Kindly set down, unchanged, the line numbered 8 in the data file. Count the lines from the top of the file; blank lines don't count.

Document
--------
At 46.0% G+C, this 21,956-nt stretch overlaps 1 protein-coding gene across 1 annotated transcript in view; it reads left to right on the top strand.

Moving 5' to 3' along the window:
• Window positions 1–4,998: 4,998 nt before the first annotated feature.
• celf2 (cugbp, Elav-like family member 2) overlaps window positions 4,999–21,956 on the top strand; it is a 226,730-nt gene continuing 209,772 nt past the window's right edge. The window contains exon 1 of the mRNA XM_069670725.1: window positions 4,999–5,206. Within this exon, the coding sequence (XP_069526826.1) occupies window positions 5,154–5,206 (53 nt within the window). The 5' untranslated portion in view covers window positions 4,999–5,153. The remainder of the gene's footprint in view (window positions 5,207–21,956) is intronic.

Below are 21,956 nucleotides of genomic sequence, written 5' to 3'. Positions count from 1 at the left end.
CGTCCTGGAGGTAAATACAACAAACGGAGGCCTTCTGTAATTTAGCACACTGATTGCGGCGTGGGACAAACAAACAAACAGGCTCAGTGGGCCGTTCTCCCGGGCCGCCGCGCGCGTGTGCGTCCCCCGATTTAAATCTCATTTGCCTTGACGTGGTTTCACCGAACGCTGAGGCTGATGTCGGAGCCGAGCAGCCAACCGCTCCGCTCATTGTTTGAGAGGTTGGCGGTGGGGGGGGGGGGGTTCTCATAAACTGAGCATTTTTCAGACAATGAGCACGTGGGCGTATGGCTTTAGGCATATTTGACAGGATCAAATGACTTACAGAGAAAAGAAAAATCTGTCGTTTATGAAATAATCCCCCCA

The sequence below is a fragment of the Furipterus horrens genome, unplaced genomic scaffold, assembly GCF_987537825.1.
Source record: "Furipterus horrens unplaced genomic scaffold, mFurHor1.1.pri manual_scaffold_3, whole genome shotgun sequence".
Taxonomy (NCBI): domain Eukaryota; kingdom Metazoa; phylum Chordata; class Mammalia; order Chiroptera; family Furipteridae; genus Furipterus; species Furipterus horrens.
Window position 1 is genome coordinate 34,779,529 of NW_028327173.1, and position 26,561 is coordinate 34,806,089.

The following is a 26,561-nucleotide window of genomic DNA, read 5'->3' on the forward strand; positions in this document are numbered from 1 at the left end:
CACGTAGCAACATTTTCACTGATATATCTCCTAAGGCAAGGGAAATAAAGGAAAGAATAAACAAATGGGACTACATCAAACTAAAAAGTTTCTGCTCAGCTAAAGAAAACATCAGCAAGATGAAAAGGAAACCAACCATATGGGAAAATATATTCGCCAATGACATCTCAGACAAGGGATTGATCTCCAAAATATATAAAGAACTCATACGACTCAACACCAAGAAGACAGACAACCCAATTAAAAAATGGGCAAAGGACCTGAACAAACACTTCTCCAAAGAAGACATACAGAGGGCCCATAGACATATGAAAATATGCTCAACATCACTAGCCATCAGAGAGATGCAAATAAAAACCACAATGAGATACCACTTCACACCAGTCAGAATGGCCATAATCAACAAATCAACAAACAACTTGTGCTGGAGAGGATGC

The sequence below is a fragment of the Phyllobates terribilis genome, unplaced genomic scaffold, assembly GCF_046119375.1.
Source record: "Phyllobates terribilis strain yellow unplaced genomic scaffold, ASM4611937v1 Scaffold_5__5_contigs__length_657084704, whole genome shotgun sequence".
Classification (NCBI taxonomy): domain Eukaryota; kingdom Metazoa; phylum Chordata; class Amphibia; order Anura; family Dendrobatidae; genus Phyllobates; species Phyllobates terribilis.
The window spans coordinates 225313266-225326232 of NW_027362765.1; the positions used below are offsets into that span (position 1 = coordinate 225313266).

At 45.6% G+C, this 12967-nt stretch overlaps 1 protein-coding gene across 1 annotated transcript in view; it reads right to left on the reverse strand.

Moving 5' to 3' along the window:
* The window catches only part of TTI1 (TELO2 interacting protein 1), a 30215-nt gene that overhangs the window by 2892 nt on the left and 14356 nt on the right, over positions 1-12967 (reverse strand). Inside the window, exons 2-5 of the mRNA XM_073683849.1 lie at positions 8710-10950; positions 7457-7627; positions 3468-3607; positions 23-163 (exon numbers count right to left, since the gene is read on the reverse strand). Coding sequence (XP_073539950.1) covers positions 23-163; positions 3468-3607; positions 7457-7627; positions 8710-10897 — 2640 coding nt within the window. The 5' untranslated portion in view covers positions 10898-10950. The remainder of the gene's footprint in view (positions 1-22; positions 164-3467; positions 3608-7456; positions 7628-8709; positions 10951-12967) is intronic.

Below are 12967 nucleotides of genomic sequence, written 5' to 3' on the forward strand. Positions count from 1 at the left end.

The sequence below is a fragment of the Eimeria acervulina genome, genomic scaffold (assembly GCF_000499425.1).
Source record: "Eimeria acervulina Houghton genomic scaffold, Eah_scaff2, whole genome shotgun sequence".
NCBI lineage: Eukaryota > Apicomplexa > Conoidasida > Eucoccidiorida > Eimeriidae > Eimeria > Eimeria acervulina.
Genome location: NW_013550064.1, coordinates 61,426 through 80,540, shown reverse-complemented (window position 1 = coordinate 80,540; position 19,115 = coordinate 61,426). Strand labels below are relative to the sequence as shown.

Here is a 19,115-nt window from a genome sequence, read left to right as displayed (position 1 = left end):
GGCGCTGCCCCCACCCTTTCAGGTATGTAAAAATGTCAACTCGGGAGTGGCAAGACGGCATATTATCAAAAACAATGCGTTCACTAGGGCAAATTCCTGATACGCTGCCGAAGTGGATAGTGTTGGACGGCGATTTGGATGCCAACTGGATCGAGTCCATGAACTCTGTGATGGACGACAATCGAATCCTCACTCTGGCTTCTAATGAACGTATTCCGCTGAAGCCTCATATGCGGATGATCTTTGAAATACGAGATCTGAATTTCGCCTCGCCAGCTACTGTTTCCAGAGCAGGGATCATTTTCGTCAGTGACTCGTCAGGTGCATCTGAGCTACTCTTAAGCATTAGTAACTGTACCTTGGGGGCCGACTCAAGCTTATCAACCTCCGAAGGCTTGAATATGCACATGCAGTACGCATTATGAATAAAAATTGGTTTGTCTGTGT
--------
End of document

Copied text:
Source record: "Furipterus horrens unplaced genomic scaffold, mFurHor1.1.pri manual_scaffold_3, whole genome shotgun sequence".